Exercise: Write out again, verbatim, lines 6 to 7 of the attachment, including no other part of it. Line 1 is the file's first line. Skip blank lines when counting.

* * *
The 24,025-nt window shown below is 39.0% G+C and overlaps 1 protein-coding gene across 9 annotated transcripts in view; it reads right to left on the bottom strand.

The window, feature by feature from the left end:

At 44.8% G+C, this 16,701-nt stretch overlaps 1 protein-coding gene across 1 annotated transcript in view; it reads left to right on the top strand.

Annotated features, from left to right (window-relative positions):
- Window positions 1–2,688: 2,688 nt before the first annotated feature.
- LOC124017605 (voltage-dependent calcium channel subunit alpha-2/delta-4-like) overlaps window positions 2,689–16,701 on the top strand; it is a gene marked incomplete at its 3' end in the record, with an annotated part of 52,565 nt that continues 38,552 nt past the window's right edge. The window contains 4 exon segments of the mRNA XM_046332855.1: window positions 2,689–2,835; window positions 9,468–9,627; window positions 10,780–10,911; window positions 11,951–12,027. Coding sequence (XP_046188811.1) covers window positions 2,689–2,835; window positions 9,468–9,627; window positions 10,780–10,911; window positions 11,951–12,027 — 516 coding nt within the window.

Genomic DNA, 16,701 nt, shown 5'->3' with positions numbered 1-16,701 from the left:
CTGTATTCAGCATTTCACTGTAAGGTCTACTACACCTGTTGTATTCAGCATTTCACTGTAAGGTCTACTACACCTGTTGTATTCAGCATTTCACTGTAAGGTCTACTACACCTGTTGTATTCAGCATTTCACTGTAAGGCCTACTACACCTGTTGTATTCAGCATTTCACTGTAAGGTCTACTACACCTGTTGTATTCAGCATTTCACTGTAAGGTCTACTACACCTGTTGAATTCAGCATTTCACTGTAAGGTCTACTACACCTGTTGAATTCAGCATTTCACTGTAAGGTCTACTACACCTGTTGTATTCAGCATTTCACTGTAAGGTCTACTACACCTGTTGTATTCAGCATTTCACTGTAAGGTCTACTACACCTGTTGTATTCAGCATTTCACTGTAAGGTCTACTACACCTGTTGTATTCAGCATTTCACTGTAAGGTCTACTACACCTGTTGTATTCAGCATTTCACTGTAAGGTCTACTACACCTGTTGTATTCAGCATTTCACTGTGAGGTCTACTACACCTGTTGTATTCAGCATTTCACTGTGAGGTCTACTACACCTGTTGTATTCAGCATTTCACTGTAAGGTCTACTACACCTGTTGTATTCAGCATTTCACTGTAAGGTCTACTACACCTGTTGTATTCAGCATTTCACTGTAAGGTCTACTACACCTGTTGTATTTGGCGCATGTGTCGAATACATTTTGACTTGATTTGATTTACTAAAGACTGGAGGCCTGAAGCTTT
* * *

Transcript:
- LOC124017605 (voltage-dependent calcium channel subunit alpha-2/delta-4-like) overlaps window positions 2,689–16,701 on the top strand; it is a gene marked incomplete at its 3' end in the record, with an annotated part of 52,565 nt that continues 38,552 nt past the window's right edge. The window contains 4 exon segments of the mRNA XM_046332855.1: window positions 2,689–2,835; window positions 9,468–9,627; window positions 10,780–10,911; window positions 11,951–12,027. Coding sequence (XP_046188811.1) covers window positions 2,689–2,835; window positions 9,468–9,627; window positions 10,780–10,911; window positions 11,951–12,027 — 516 coding nt within the window.

Genomic DNA, 16,701 nt, shown 5'->3' with positions numbered 1-16,701 from the left: